Sunday Links

i-4c301360785cf07262f2b286441d42e1-Lynx.jpgThe most comprehensive analysis yet of African genetic diversity was rightly hailed as "profoundly impressive" by Daniel MacArthur of Genetic Future. By looking at 2,400 people from 113 African populations, Sarah Tishkoff has "done justice to the sheer scale of the genetic diversity within the African continent."

The Scandal of the Week award goes to pharmaceutical company Merck and publishing house Elsevier, following news that the former paid the latter to produce six fake journals promoting their drugs. Janet Stemwedel considers the story and the difference between fake journals and just plain bad ones.

PalMD wants to talk to you about syphilis

Martin Robbins the Lay Scientist discusses the siege conditions facing British sceptics following the ruling in the case of Simon Singh vs. the British Chiropractic Association.  

SciCurious wants you (or possibly you ventromedial prefrontal cortex) to choose between cake or death

The Onion takes the piss out of bloggers and I lap up every satirical word.

Alex Wild's tenure at Photo Synthesis is coming to an end. More's the pity, given stunning photos like this series of South African flies mugging ants for food.

Frank the SciencePunk challenged his Twitter followers to give him two unrelated topics to blog about. The result: a four-paragraph opus on cheese and Mars, with some time-reversal technology served on the side.

Dr Isis's Letters to Our Daughters Project deserves your attention support. Female scientists tell you about their experiences.

Chris Chatham covers fascinating research which suggests that taking a step back can, quite literally, improve your mental control.

That gentle sobbing you hear is the lamentation of Vaughan Bell at Mind Hacks as he reads a beautifully ham-fisted piece of popular neuroscience in the Sunday Times, which has "at least virtually every type of slip-up in one handy place". Learn how not to do it.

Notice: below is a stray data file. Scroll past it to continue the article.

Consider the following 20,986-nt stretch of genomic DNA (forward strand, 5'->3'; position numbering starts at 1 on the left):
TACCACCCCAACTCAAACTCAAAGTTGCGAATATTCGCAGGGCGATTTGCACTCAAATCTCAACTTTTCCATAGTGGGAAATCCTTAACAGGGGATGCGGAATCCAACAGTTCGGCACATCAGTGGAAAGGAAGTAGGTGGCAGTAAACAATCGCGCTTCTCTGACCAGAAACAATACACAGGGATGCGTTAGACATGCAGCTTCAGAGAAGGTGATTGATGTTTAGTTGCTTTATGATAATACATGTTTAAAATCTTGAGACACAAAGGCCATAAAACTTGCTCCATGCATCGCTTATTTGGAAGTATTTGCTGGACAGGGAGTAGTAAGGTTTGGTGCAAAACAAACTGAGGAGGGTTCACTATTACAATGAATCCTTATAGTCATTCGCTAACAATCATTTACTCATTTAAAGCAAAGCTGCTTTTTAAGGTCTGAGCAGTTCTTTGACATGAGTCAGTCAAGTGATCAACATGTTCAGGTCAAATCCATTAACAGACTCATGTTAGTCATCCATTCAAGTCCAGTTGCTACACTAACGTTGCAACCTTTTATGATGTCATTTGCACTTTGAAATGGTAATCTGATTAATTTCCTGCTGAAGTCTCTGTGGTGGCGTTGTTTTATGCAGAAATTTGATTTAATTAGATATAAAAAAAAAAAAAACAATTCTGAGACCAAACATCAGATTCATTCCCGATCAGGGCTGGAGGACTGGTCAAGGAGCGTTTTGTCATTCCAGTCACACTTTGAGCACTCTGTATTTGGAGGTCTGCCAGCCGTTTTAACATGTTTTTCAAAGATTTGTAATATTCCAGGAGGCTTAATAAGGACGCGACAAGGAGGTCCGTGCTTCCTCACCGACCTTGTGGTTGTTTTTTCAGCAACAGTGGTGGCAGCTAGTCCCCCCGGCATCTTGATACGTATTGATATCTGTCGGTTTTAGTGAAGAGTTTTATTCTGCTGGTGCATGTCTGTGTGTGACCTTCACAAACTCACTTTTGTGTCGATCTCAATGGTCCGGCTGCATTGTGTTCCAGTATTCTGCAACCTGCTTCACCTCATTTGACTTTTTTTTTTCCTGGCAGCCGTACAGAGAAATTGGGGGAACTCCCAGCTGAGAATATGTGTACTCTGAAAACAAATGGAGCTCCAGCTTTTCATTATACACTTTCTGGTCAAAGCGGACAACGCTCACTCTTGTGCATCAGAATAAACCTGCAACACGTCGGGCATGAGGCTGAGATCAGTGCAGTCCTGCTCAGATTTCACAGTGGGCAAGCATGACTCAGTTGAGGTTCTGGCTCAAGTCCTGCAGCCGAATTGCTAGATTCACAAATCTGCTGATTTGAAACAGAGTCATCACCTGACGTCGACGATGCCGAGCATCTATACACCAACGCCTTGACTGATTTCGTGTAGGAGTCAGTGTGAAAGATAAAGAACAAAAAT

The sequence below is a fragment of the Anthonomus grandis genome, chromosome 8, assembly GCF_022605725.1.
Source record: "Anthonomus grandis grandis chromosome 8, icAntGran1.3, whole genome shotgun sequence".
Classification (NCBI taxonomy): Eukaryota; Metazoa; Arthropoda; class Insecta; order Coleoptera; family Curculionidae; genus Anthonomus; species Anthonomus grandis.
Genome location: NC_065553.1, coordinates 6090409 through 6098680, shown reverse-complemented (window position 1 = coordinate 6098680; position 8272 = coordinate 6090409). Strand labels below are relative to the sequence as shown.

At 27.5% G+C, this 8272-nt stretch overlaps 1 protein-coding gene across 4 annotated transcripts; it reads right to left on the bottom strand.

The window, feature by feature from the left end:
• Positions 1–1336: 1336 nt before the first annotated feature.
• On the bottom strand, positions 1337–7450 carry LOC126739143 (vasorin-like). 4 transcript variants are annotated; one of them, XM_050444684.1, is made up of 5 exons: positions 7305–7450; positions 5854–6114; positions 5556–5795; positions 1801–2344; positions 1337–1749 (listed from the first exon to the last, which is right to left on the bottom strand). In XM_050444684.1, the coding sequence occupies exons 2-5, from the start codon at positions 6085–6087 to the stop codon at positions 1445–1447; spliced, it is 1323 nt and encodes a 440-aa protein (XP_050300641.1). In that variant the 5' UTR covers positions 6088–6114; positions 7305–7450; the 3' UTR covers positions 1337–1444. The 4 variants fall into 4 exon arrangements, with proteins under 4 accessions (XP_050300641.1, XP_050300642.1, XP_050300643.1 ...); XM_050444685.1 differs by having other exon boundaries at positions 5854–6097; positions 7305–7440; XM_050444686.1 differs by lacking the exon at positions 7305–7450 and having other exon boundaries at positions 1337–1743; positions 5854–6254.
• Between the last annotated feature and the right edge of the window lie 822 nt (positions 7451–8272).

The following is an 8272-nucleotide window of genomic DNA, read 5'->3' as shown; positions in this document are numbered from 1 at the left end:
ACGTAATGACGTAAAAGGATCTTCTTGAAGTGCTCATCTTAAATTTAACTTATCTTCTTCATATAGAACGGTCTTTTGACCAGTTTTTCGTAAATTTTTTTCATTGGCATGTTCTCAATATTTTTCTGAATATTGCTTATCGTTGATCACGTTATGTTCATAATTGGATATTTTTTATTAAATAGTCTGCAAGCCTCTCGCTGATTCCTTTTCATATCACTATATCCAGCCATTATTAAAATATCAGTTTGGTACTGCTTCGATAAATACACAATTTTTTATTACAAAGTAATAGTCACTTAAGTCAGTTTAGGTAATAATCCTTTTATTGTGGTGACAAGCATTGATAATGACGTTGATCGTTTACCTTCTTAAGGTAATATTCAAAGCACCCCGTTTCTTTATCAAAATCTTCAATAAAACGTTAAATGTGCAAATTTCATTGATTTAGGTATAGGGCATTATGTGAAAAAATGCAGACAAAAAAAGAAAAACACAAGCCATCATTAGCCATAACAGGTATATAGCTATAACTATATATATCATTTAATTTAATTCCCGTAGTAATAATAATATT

Could aspects of our culture be partially encoded in our genome? Mo from Neurophilosophy writes about new research which suggests that the universal grammar of birdsong is genetically encoded.

Mistletoe: not just an excuse for drunken smooching, but a successful sci-fi-worthy parasite. Christie has the details.

Cognitive Daily discusses SNARC, a strange phenomenon in number-recognition tasks where the reaction times of the left hand are faster for low numbers, and those of the right hand are faster for high numbers. As opposed to snark, a strange phenomenon where internet commenters write confrontational diatribes while mentally hi-fiving themselves.

Skeptical blogging, especially among the medical sciences, is a crowded arena, but there's always room for new contenders if they write as well as Whitecoat Tales, the medical student behind the relatively new Beyond the Short Coat blog. Come for the scepticism, stay for the stories.

And finally, have a go at destroying humanity by playing as a pandemic infection. But beware Madagascar, an unlikely stronghold.

More like this

To play my part as a good denizen of the blogosphere, I'm going to start providing a weekly selection of links to great posts from other blogs. These will either run every Sunday or every whenever-I-get-the-time... Without further ado: Brian Switek at Laelaps discusses living mammoth legends.…
This is a profoundly impressive paper - a study of the patterns of genetic variation in 2,400 individuals from 113 African populations, by far the most comprehensive analysis of African genetic diversity ever performed. I had heard that Sarah Tishkoff's group had assembled a large collection of…
John Lynch and Dr. Isis have already posted on the revelation that Elsevier published something, Australasian Journal of Bone and Joint Medicine, that looked and sounded like it was a medical journal but that turned out to have been fancy advertising for pharmaceuticals company Merck. The Scientist…
The Scientist revealed Thursday that pharmaceutical company Merck, Sharp & Dohme paid Elsevier—the world's largest publisher of medical and scientific literature—to produce a publication that gave the appearance of being a medical journal, but was actually a marketing promotion for Merck. The…